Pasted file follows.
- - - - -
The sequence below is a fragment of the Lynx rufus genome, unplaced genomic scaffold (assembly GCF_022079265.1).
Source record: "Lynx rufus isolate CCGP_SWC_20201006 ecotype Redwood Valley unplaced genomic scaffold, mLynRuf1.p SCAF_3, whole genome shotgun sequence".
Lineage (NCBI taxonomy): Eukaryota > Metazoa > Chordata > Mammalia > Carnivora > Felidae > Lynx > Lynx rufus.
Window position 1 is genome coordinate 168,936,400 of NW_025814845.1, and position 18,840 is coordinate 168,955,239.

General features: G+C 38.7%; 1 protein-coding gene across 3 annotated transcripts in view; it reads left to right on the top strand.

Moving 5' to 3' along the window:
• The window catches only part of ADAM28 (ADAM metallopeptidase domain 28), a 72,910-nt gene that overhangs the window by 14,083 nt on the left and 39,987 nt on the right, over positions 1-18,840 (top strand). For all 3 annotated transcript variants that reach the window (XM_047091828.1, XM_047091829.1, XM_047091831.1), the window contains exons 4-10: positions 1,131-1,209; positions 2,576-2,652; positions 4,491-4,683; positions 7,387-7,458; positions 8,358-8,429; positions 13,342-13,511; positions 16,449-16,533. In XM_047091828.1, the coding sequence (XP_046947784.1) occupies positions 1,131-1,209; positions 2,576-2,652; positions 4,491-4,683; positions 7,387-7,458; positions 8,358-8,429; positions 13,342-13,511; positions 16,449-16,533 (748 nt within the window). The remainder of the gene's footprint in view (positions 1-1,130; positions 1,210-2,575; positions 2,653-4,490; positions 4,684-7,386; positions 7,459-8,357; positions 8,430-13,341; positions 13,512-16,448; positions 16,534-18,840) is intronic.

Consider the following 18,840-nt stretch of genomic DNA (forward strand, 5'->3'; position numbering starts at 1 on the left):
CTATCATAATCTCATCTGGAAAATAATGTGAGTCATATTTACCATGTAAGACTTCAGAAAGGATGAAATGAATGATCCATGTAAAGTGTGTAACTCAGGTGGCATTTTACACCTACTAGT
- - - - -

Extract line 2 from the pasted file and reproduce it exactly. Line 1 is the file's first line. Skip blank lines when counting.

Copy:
Source record: "Lynx rufus isolate CCGP_SWC_20201006 ecotype Redwood Valley unplaced genomic scaffold, mLynRuf1.p SCAF_3, whole genome shotgun sequence".